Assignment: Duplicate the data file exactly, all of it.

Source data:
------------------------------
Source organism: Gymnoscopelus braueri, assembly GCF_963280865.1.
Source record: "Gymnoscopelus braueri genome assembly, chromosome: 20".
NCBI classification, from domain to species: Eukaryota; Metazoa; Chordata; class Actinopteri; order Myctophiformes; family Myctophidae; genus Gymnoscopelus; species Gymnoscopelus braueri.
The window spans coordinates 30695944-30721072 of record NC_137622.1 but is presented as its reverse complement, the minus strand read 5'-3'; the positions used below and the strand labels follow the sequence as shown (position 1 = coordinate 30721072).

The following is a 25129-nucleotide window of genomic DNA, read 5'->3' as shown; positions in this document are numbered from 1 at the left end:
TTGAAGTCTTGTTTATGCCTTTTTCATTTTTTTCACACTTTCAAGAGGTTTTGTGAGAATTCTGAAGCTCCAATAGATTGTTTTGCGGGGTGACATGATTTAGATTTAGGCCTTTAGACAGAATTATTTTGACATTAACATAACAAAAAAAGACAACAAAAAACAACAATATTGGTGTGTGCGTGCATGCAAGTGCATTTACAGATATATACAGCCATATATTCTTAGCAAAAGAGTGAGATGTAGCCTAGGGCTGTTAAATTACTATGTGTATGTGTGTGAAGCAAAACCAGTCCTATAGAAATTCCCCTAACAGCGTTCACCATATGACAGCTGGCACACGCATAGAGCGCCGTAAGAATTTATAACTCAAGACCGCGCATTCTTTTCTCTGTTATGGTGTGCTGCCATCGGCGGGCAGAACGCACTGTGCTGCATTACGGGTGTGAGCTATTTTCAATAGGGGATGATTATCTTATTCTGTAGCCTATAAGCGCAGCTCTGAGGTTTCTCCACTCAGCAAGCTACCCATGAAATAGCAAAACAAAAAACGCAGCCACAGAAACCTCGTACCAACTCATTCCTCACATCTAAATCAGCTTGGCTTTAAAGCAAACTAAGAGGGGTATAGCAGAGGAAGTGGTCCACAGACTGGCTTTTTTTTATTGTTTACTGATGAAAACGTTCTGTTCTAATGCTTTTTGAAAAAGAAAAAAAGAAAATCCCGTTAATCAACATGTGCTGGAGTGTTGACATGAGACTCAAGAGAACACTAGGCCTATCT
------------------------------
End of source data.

Source organism: Gymnoscopelus braueri, assembly GCF_963280865.1.
Source record: "Gymnoscopelus braueri genome assembly, chromosome: 20".
NCBI classification, from domain to species: Eukaryota; Metazoa; Chordata; class Actinopteri; order Myctophiformes; family Myctophidae; genus Gymnoscopelus; species Gymnoscopelus braueri.
The window spans coordinates 30695944-30721072 of record NC_137622.1 but is presented as its reverse complement, the minus strand read 5'-3'; the positions used below and the strand labels follow the sequence as shown (position 1 = coordinate 30721072).

The following is a 25129-nucleotide window of genomic DNA, read 5'->3' as shown; positions in this document are numbered from 1 at the left end:
TTGAAGTCTTGTTTATGCCTTTTTCATTTTTTTCACACTTTCAAGAGGTTTTGTGAGAATTCTGAAGCTCCAATAGATTGTTTTGCGGGGTGACATGATTTAGATTTAGGCCTTTAGACAGAATTATTTTGACATTAACATAACAAAAAAAGACAACAAAAAACAACAATATTGGTGTGTGCGTGCATGCAAGTGCATTTACAGATATATACAGCCATATATTCTTAGCAAAAGAGTGAGATGTAGCCTAGGGCTGTTAAATTACTATGTGTATGTGTGTGAAGCAAAACCAGTCCTATAGAAATTCCCCTAACAGCGTTCACCATATGACAGCTGGCACACGCATAGAGCGCCGTAAGAATTTATAACTCAAGACCGCGCATTCTTTTCTCTGTTATGGTGTGCTGCCATCGGCGGGCAGAACGCACTGTGCTGCATTACGGGTGTGAGCTATTTTCAATAGGGGATGATTATCTTATTCTGTAGCCTATAAGCGCAGCTCTGAGGTTTCTCCACTCAGCAAGCTACCCATGAAATAGCAAAACAAAAAACGCAGCCACAGAAACCTCGTACCAACTCATTCCTCACATCTAAATCAGCTTGGCTTTAAAGCAAACTAAGAGGGGTATAGCAGAGGAAGTGGTCCACAGACTGGCTTTTTTTTATTGTTTACTGATGAAAACGTTCTGTTCTAATGCTTTTTGAAAAAGAAAAAAAGAAAATCCCGTTAATCAACATGTGCTGGAGTGTTGACATGAGACTCAAGAGAACACTAGGCCTATCT